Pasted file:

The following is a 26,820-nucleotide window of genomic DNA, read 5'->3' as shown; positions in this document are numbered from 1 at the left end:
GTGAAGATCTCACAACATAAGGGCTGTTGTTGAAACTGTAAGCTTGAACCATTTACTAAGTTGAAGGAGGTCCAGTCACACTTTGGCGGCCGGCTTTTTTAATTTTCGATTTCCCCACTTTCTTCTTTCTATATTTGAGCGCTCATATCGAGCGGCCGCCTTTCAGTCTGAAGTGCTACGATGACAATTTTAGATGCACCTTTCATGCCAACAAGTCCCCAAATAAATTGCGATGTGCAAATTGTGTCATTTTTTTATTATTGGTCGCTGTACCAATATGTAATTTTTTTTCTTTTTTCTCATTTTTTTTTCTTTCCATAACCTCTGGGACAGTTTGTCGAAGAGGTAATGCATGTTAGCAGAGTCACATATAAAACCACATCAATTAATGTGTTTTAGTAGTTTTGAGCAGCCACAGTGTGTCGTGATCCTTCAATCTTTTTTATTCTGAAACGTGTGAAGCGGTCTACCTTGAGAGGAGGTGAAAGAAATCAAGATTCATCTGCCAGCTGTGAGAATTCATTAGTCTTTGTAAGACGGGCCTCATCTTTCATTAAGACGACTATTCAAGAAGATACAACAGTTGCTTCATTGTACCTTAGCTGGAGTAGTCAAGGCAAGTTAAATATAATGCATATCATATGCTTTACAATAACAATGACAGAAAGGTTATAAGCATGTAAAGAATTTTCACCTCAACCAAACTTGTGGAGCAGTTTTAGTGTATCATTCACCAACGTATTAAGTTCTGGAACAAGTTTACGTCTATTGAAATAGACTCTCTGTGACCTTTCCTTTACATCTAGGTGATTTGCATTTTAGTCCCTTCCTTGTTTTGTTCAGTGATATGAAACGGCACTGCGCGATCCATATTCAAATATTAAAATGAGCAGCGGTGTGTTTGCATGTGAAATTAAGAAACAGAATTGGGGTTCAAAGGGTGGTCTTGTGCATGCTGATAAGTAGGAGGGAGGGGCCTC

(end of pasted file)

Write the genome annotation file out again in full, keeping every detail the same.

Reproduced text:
The following is a 26,820-nucleotide window of genomic DNA, read 5'->3' as shown; positions in this document are numbered from 1 at the left end:
GTGAAGATCTCACAACATAAGGGCTGTTGTTGAAACTGTAAGCTTGAACCATTTACTAAGTTGAAGGAGGTCCAGTCACACTTTGGCGGCCGGCTTTTTTAATTTTCGATTTCCCCACTTTCTTCTTTCTATATTTGAGCGCTCATATCGAGCGGCCGCCTTTCAGTCTGAAGTGCTACGATGACAATTTTAGATGCACCTTTCATGCCAACAAGTCCCCAAATAAATTGCGATGTGCAAATTGTGTCATTTTTTTATTATTGGTCGCTGTACCAATATGTAATTTTTTTTCTTTTTTCTCATTTTTTTTTCTTTCCATAACCTCTGGGACAGTTTGTCGAAGAGGTAATGCATGTTAGCAGAGTCACATATAAAACCACATCAATTAATGTGTTTTAGTAGTTTTGAGCAGCCACAGTGTGTCGTGATCCTTCAATCTTTTTTATTCTGAAACGTGTGAAGCGGTCTACCTTGAGAGGAGGTGAAAGAAATCAAGATTCATCTGCCAGCTGTGAGAATTCATTAGTCTTTGTAAGACGGGCCTCATCTTTCATTAAGACGACTATTCAAGAAGATACAACAGTTGCTTCATTGTACCTTAGCTGGAGTAGTCAAGGCAAGTTAAATATAATGCATATCATATGCTTTACAATAACAATGACAGAAAGGTTATAAGCATGTAAAGAATTTTCACCTCAACCAAACTTGTGGAGCAGTTTTAGTGTATCATTCACCAACGTATTAAGTTCTGGAACAAGTTTACGTCTATTGAAATAGACTCTCTGTGACCTTTCCTTTACATCTAGGTGATTTGCATTTTAGTCCCTTCCTTGTTTTGTTCAGTGATATGAAACGGCACTGCGCGATCCATATTCAAATATTAAAATGAGCAGCGGTGTGTTTGCATGTGAAATTAAGAAACAGAATTGGGGTTCAAAGGGTGGTCTTGTGCATGCTGATAAGTAGGAGGGAGGGGCCTC